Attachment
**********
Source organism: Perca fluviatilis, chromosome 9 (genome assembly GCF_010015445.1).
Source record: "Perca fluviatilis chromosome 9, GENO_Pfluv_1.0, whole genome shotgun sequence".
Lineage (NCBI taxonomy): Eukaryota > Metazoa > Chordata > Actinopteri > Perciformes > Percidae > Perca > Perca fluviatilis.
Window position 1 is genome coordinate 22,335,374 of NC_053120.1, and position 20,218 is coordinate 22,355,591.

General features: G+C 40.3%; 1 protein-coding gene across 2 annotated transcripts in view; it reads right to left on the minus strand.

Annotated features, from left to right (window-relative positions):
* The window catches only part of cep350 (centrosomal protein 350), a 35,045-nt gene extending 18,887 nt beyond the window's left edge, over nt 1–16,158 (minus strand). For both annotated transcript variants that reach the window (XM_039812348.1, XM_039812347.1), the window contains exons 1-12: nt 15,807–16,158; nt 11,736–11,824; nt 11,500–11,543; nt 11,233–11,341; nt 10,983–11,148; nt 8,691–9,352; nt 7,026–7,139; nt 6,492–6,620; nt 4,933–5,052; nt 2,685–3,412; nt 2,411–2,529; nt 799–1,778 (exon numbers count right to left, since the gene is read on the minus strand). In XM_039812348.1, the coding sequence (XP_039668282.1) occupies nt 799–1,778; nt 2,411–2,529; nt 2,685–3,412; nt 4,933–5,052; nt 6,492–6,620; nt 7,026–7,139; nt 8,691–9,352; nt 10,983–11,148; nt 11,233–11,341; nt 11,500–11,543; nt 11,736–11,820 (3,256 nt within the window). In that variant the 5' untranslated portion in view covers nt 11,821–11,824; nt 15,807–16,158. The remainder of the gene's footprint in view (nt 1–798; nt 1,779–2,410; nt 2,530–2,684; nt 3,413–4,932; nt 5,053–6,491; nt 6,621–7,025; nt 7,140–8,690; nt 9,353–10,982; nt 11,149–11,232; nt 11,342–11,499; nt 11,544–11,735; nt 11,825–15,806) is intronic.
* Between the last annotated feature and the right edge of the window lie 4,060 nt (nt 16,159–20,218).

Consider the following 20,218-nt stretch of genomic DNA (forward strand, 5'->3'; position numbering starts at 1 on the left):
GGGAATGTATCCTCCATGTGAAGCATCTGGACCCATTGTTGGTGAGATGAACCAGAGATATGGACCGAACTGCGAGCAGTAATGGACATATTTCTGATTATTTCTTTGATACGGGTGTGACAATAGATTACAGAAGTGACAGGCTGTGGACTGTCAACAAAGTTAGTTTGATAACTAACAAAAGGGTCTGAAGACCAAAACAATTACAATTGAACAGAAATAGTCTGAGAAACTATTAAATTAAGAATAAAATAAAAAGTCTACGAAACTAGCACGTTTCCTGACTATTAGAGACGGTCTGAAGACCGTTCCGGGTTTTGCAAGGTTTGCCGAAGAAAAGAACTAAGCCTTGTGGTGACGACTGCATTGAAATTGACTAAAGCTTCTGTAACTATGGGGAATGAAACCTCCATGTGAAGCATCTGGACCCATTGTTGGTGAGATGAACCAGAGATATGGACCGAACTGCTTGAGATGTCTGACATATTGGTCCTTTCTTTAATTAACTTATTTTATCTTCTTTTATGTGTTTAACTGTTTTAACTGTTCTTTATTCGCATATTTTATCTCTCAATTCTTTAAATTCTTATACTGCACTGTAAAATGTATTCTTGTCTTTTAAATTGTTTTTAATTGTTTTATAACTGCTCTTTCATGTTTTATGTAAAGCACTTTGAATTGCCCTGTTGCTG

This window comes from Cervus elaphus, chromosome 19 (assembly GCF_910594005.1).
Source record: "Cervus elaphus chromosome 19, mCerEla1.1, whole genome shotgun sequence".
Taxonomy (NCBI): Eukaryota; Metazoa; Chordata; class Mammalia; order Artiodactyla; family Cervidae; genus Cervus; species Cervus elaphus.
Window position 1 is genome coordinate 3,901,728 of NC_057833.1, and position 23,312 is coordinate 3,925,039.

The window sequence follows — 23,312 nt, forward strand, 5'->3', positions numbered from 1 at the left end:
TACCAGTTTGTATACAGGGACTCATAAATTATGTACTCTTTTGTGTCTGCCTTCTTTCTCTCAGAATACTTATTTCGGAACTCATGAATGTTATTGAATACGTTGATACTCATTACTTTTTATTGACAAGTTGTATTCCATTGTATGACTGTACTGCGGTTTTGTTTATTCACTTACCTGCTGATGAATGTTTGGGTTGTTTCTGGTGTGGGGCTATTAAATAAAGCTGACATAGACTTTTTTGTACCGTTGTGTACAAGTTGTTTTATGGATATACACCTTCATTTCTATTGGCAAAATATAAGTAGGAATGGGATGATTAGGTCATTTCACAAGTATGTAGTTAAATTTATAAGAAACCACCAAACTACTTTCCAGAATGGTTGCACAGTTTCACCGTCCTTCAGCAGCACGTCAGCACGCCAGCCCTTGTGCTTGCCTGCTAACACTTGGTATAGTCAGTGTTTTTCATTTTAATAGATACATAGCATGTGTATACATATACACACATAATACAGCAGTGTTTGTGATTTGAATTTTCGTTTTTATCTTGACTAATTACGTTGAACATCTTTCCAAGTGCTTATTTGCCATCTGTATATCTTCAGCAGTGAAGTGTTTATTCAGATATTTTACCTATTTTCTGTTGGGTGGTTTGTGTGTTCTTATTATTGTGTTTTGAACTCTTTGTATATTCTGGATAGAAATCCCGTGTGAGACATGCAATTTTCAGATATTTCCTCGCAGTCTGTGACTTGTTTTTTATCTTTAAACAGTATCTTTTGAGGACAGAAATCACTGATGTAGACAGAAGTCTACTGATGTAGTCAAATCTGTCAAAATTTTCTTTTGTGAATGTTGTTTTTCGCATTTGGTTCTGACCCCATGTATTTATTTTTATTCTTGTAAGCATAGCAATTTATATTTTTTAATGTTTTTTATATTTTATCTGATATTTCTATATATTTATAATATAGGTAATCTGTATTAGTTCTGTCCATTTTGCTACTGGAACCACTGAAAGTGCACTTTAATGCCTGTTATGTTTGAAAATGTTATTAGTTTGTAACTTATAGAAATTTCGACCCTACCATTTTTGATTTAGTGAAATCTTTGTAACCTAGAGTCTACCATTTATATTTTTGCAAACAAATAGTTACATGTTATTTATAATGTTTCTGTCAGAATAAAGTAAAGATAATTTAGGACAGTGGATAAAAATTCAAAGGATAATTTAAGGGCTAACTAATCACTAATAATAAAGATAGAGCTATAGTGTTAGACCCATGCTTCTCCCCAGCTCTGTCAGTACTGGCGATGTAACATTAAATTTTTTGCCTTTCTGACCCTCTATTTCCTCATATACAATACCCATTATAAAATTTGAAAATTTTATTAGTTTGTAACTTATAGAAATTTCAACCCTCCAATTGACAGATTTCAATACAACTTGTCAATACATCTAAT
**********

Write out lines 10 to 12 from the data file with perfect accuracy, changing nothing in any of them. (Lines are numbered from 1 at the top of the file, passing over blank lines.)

GGGAATGTATCCTCCATGTGAAGCATCTGGACCCATTGTTGGTGAGATGAACCAGAGATATGGACCGAACTGCGAGCAGTAATGGACATATTTCTGATTATTTCTTTGATACGGGTGTGACAATAGATTACAGAAGTGACAGGCTGTGGACTGTCAACAAAGTTAGTTTGATAACTAACAAAAGGGTCTGAAGACCAAAACAATTACAATTGAACAGAAATAGTCTGAGAAACTATTAAATTAAGAATAAAATAAAAAGTCTACGAAACTAGCACGTTTCCTGACTATTAGAGACGGTCTGAAGACCGTTCCGGGTTTTGCAAGGTTTGCCGAAGAAAAGAACTAAGCCTTGTGGTGACGACTGCATTGAAATTGACTAAAGCTTCTGTAACTATGGGGAATGAAACCTCCATGTGAAGCATCTGGACCCATTGTTGGTGAGATGAACCAGAGATATGGACCGAACTGCTTGAGATGTCTGACATATTGGTCCTTTCTTTAATTAACTTATTTTATCTTCTTTTATGTGTTTAACTGTTTTAACTGTTCTTTATTCGCATATTTTATCTCTCAATTCTTTAAATTCTTATACTGCACTGTAAAATGTATTCTTGTCTTTTAAATTGTTTTTAATTGTTTTATAACTGCTCTTTCATGTTTTATGTAAAGCACTTTGAATTGCCCTGTTGCTG

This window comes from Cervus elaphus, chromosome 19 (assembly GCF_910594005.1).
Source record: "Cervus elaphus chromosome 19, mCerEla1.1, whole genome shotgun sequence".